Dr. Herman suggests that the first step in the therapeutic model for healing C+PTSD and PTSD is establishing safety. This makes sense. How are we to arrive at the conclusion that we can plan for a future for ourselves if we do not feel safe? How are we to stop surviving our lives and move on to enjoying our lives if we lack the most basic tenet in our minds: I am safe. I am okay? By four months-old, babies are learning that the world is safe and predictable. They are to be learning that their parents are safe, too. Four months-old! Step Two in Herman’s therapeutic model is grieving what was lost or taken during the traumatic time period. If you have lost your sense of safety in the world and/or relationships, then you have lost something that needs to be grieved. Grief is healthy and necessary, but, oh, is it ever painful. I’ve been grieving for years now, and it is getting easier, I think, mainly because I’ve had so much practice. I know how to do it, and I recognize what it feels like when it approaches. It does no good to stuff it down or run from it. It isn’t going away so you may as well succumb to the process of mourning what was stolen from you. Grief acknowledges worth. Your life, your experiences, your time, your body, everything that makes you who you are is valuable. So grieve.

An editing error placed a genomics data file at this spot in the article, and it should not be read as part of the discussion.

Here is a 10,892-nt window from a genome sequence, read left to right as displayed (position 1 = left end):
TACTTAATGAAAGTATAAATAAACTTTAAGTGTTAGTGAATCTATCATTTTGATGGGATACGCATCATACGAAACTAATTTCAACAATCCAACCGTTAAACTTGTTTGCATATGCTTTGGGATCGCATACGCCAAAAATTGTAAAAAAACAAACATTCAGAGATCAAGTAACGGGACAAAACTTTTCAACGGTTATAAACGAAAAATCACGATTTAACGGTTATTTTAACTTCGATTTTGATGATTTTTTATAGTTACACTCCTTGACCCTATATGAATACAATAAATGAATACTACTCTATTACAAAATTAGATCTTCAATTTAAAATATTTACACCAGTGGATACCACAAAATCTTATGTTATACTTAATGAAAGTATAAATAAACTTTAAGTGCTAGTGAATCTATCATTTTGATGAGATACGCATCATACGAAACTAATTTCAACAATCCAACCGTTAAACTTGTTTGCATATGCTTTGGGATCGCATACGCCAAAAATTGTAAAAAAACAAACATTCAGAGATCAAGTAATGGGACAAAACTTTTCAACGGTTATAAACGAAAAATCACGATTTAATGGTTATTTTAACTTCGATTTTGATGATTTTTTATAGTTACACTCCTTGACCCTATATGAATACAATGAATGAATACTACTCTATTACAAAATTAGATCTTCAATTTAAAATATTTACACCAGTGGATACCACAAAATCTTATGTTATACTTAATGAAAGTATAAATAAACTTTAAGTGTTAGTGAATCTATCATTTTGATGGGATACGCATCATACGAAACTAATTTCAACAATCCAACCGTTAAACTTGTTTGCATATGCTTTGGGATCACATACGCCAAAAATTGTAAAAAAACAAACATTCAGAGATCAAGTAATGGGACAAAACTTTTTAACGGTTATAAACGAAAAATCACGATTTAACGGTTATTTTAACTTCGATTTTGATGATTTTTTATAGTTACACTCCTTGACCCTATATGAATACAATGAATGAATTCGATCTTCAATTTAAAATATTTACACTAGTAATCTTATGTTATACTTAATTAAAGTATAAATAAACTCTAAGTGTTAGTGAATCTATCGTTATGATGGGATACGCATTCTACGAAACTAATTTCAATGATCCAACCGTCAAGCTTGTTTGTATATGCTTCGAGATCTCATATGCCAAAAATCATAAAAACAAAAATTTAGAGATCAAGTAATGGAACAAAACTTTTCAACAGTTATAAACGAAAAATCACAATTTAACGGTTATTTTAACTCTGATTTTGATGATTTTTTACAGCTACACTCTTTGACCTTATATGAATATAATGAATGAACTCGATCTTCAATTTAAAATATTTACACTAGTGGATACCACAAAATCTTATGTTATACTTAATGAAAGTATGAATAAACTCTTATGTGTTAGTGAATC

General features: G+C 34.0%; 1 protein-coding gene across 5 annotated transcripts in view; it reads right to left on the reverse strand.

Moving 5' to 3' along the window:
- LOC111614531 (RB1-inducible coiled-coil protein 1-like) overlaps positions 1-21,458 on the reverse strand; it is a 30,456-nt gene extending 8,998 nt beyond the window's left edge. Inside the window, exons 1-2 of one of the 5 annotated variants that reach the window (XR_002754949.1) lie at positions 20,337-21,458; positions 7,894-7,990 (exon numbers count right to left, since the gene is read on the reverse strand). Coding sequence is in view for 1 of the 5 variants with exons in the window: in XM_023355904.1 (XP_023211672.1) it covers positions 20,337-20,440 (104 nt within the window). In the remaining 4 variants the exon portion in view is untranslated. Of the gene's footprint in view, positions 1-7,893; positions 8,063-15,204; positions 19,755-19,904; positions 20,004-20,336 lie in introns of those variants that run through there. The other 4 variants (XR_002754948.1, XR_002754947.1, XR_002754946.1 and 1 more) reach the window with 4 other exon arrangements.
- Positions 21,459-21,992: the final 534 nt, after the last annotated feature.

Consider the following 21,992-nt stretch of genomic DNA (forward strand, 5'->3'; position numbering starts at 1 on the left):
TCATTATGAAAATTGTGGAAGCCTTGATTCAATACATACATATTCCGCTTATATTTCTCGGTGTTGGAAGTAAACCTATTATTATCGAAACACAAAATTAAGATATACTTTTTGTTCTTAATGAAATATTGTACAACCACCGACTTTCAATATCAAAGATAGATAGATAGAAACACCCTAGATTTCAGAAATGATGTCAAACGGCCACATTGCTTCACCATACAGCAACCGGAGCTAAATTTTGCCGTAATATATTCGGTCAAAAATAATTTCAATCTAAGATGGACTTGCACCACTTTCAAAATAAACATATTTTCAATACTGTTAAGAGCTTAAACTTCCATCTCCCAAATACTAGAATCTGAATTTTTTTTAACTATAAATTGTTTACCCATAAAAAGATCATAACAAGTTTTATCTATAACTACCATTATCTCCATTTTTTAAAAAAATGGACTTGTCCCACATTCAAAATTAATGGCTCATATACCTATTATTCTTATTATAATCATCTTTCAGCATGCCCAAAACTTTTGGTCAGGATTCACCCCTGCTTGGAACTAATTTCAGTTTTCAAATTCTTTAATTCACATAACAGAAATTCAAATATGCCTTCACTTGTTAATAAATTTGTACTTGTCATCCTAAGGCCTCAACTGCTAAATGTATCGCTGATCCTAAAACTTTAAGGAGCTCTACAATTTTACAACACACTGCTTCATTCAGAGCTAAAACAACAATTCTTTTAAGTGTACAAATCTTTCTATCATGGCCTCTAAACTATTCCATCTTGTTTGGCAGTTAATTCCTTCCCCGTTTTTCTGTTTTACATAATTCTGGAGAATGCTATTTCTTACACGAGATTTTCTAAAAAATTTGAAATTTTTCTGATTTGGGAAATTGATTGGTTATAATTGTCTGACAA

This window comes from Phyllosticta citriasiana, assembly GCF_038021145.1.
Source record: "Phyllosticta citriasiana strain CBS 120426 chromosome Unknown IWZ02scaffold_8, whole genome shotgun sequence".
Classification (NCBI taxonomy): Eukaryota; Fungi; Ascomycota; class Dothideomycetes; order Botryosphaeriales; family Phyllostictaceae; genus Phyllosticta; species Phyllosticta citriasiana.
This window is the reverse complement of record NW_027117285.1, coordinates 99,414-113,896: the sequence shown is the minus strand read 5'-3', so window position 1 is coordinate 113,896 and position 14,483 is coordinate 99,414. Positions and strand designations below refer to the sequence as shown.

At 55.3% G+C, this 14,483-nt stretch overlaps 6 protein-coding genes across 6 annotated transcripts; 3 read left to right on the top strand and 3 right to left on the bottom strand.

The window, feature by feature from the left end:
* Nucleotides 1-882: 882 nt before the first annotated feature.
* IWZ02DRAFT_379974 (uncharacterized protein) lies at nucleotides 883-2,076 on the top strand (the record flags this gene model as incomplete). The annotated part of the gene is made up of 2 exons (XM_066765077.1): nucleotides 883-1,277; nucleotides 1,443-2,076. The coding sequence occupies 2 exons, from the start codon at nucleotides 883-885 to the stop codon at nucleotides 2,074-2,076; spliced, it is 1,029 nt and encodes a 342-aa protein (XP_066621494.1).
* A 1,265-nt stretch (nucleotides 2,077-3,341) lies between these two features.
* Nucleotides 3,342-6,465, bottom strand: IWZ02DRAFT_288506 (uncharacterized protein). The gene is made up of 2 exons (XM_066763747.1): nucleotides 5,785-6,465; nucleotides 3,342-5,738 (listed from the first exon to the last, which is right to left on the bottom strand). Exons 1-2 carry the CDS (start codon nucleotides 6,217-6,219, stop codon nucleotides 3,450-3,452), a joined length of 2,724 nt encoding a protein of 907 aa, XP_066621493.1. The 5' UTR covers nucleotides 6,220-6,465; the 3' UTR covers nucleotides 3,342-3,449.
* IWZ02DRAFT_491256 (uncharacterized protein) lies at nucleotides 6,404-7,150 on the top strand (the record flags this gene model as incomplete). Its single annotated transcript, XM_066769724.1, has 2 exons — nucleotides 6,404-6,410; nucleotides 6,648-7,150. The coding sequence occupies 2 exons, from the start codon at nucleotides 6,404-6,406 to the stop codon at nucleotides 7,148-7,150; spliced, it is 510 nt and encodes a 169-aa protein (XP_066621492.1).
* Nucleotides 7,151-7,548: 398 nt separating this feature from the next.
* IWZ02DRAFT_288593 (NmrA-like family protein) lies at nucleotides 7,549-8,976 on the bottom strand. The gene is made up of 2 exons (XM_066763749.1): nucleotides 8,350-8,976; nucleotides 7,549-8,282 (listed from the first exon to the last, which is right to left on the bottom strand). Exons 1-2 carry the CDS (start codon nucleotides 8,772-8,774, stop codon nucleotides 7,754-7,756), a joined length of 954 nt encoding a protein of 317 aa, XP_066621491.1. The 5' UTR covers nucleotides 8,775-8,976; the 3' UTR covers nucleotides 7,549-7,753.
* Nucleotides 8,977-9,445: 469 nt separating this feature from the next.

When I realized almost two months ago now that I was going to have to return to the therapeutic process, I was discouraged and angry. I thought I was finished for crying out loud! Why must I continue to pay for the crimes of someone else? This time around is different. I am doing work that I didn’t do previously (i.e. Doesn’t everyone think they are going to die soon?) There are constructs so ingrained in my mental processes that I believe they belong there when, in fact, they do not.
I was in a a small neighborhood grocery store a few days ago waiting for the cashier to process my grocery items when a man came in. He wasn’t American-born. He was shorter than I, and he was looking around the store as if he were looking for a person rather than an item. He stepped in front of me, his hands in his pockets, and quietly asked the cashier a question. The cashier looked tense to me. She had a rather grimaced smile, and her posture became erect quickly. The man continued to speak in a voice too low for me to discern distinct words although I detected a Caribbean accent from the cadence of his speech. I immediately thought that he was going to rob us. Adrenaline dumped into my body, I slowly began to walk backwards with my basket of groceries looking for alternate exits. All I could think was, “My babies are at home. Oh God, protect my babies. Let me get out of here. My babies are at home….” Then, I froze. I continued to look at the cashier. What could this man want? As quickly as he came in, he exited. She smiled at me indicating it was my turn. I paid for my groceries and quickly drove home. I don’t know what that man wanted. He didn’t buy a thing. The troublesome point of this incident is that my mind jumped to the conclusion almost instantly that this man was a criminal–“We are not safe.” Oh yeah, and I froze…again. This is the fruit of exposure to trauma and violence. Once you’ve known it, then it becomes a possibility again.